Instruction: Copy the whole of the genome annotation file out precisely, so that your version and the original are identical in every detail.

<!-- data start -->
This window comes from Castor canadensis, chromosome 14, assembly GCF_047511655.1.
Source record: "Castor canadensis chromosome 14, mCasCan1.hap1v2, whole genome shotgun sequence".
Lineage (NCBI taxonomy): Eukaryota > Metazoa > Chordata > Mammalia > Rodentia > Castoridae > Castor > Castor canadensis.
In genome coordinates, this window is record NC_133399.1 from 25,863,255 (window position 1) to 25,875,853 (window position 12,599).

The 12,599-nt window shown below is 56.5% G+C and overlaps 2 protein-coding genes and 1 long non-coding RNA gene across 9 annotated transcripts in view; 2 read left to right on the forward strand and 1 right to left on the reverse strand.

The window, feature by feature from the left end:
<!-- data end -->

This window comes from Castor canadensis, chromosome 14, assembly GCF_047511655.1.
Source record: "Castor canadensis chromosome 14, mCasCan1.hap1v2, whole genome shotgun sequence".
Lineage (NCBI taxonomy): Eukaryota > Metazoa > Chordata > Mammalia > Rodentia > Castoridae > Castor > Castor canadensis.
In genome coordinates, this window is record NC_133399.1 from 25,863,255 (window position 1) to 25,875,853 (window position 12,599).

The 12,599-nt window shown below is 56.5% G+C and overlaps 2 protein-coding genes and 1 long non-coding RNA gene across 9 annotated transcripts in view; 2 read left to right on the forward strand and 1 right to left on the reverse strand.

The window, feature by feature from the left end: